FYI, if you’re struggling, too, there’s no stigma in bankruptcy for an honorable company. It’s best to take a sober look at your situation, and take appropriate action no matter how challenging.
From the Coach’s Corner, however, before jumping into bankruptcy, first consider these options:
- Step-by-Step Solutions for a Company Turnaround
- 12 Tips for Profits to Keep Your Business Dreams Alive
- In Any Economy, What Drives Your Profit, Really?
- Accounting / Finance – Why and How to Determine Your Break-Even Point
- Are Accounts Receivables a Problem?
Better to be slapped with the truth than kissed with a lie.
Author Terry Corbell has written innumerable online business-enhancement articles, and is a business-performance consultant and profit professional. Click here to see his management services. For a complimentary chat about your business situation or to schedule him as a speaker, consultant or author, please contact Terry.
Updated Jan. 5, 2009
Not to be facetious, but a pre-filed Washington State Senate bill calling for “fiscal reform” reads like an April Fool’s joke. It’s such a preposterous idea, it’s got to be a joke, right?
In reality, it’s not a joke. To solve a multi-billion dollar deficit, two state senate leaders want voters to approve changing the state’s Constitution to pave the way for a new income tax.
That’s right. No joke here. Their idea of fiscal reform is not cutting waste to balance the state’s red-inked budget. And there is waste (click for more on the subject).
Their idea is to keep taxing and spending in the face of plummeting tax revenue, and skyrocketing payouts for the unemployed with 12.8 percent of state residents reportedly surviving on food stamps (“Food-stamp use takes record jump in Washington”).
Then, there’s this headline: “Big year for bankruptcies: up 32% in US, up 45% in Washington state.”
Instead of doing what every Washington family and business are doing to survive within the constraints of existing dollars – the state senators want to amend the state’s Constitution to hit state residents with a new income tax.
Here’s how SB 6250 starts in the first paragraph: “AN ACT Relating to fiscal reform…”
SJR 8219 is their resolution calling for more waste – a statewide election. It’s a controversial proposal that’s been historically rejected by voters.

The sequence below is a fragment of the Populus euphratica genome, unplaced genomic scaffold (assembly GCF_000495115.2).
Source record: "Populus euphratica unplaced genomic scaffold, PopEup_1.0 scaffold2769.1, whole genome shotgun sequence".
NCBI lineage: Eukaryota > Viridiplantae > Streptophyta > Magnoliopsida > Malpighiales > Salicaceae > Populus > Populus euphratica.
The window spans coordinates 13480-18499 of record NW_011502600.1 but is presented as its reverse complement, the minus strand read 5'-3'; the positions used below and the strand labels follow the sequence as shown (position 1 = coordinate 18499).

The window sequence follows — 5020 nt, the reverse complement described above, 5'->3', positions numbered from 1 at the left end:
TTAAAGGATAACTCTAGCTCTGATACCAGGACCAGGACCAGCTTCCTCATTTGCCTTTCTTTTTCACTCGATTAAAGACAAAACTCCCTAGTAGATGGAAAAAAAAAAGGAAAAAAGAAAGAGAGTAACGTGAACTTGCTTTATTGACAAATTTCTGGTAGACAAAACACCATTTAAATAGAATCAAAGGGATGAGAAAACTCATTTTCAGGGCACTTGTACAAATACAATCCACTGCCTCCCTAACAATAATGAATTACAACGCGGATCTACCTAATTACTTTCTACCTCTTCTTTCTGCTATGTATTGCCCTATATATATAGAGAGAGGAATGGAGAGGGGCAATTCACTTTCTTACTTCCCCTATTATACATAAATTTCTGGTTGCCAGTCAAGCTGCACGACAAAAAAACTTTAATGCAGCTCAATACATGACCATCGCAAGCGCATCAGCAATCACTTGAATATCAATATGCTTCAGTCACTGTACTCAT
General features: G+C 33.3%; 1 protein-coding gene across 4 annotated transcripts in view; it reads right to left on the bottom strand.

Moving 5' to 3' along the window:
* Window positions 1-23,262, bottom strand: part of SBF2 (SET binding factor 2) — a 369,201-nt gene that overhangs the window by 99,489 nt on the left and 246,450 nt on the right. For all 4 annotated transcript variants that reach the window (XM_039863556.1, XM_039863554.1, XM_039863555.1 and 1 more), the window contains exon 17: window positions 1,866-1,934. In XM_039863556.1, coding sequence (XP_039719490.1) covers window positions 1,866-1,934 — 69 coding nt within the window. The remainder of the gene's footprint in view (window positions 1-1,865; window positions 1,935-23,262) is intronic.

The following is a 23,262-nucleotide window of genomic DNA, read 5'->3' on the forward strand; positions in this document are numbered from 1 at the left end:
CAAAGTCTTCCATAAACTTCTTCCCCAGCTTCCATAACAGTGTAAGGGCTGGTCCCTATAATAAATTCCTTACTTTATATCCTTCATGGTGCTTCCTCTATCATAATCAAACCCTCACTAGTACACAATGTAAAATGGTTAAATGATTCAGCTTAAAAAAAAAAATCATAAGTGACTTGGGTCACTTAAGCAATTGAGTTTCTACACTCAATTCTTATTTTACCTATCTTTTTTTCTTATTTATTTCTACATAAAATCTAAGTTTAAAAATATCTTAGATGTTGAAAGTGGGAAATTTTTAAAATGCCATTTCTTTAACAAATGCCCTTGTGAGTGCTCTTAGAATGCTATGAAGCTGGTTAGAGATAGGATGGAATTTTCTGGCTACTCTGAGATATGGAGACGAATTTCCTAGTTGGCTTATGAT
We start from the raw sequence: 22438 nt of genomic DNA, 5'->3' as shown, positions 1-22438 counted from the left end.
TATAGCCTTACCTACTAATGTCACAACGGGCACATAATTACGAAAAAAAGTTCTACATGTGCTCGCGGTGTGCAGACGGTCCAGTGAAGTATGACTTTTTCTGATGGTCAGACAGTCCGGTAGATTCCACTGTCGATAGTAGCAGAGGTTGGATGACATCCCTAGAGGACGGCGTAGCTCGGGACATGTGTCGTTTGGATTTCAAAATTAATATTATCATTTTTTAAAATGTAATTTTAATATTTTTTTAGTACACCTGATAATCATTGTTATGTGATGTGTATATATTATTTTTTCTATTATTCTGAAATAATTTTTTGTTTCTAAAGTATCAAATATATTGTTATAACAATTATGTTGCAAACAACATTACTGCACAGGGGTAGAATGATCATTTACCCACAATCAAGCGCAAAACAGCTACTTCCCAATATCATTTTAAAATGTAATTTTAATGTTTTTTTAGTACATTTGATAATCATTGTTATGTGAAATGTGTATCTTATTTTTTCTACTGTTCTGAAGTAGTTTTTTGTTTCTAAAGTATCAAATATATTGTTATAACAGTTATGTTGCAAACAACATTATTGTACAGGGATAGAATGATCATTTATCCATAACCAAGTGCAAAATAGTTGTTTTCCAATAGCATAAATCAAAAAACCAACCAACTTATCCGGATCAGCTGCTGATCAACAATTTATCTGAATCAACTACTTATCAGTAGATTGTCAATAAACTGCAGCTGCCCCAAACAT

You can click on the preceding links to see the bills’ wording for yourself.
“No session would be complete without the obligatory income tax proposal,” writes Jason Mercier in an email. Mr. Mercier is the director at the Center for Government Reform, which is part of Washington Policy Center (www.washingtonpolicy.org).
“It will be interesting to hear how this income tax proposal will be able to fulfill this intent and succeed where other income taxes have failed,” he added. “I’m sure other income tax states such as California will be eager to learn how to make income tax revenue recession proof.”
If you like the Senators’ joke, here is a dubious economic indicator to ponder: Allied Van Lines says last year it moved more people out of Washington than the number of people who relocated to Washington. The Puget Sound Business Journal quoted a release from the moving company, which states it made 1,913 moves out-of-state and only 1,907 moves inbound.
It is impossible to tax our way to success out of the Great Recession. And transferring any remaining wealth to the state does not create more wealth for taxpayers. Nor does it create jobs for the unemployed. If the state senators truly want a long-term balanced budget, it’s recommended that the state senators start reading here – “Analysis: Steps for Economic Success in Washington State.”
Otherwise, they will fail as leaders by chasing ill health. Surely, they don’t to make a bigger joke of the state’s budget situation. Or do they?
From the Coach’s Corner, to express your opposition to the proposed tinkering with the state’s Constitution to pave the way for an income tax, tell your three state legislators.
The 60-day 2010 legislative session starts Jan. 11.